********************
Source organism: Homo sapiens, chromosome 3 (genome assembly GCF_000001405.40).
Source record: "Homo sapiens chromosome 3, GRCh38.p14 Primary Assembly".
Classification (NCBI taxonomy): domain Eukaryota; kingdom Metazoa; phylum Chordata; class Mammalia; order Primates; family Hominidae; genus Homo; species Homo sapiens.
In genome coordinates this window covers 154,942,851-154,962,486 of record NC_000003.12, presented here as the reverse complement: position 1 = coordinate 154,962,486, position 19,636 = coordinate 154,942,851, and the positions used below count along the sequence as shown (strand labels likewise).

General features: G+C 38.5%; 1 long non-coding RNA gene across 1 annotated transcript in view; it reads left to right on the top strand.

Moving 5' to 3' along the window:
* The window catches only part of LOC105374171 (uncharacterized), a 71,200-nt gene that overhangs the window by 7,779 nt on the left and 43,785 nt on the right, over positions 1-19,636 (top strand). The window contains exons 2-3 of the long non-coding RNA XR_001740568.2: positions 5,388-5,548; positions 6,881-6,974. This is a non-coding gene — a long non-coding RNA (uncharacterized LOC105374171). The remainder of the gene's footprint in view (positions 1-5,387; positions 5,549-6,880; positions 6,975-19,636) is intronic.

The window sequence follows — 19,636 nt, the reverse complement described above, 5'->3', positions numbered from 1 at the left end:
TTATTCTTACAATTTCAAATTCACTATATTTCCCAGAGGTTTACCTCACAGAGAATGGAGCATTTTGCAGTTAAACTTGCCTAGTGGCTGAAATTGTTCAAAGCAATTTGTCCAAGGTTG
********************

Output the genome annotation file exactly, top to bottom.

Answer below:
Source organism: Homo sapiens, chromosome 3 (genome assembly GCF_000001405.40).
Source record: "Homo sapiens chromosome 3, GRCh38.p14 Primary Assembly".
Classification (NCBI taxonomy): domain Eukaryota; kingdom Metazoa; phylum Chordata; class Mammalia; order Primates; family Hominidae; genus Homo; species Homo sapiens.
In genome coordinates this window covers 154,942,851-154,962,486 of record NC_000003.12, presented here as the reverse complement: position 1 = coordinate 154,962,486, position 19,636 = coordinate 154,942,851, and the positions used below count along the sequence as shown (strand labels likewise).

General features: G+C 38.5%; 1 long non-coding RNA gene across 1 annotated transcript in view; it reads left to right on the top strand.

Moving 5' to 3' along the window:
* The window catches only part of LOC105374171 (uncharacterized), a 71,200-nt gene that overhangs the window by 7,779 nt on the left and 43,785 nt on the right, over positions 1-19,636 (top strand). The window contains exons 2-3 of the long non-coding RNA XR_001740568.2: positions 5,388-5,548; positions 6,881-6,974. This is a non-coding gene — a long non-coding RNA (uncharacterized LOC105374171). The remainder of the gene's footprint in view (positions 1-5,387; positions 5,549-6,880; positions 6,975-19,636) is intronic.

The window sequence follows — 19,636 nt, the reverse complement described above, 5'->3', positions numbered from 1 at the left end:
TTATTCTTACAATTTCAAATTCACTATATTTCCCAGAGGTTTACCTCACAGAGAATGGAGCATTTTGCAGTTAAACTTGCCTAGTGGCTGAAATTGTTCAAAGCAATTTGTCCAAGGTTG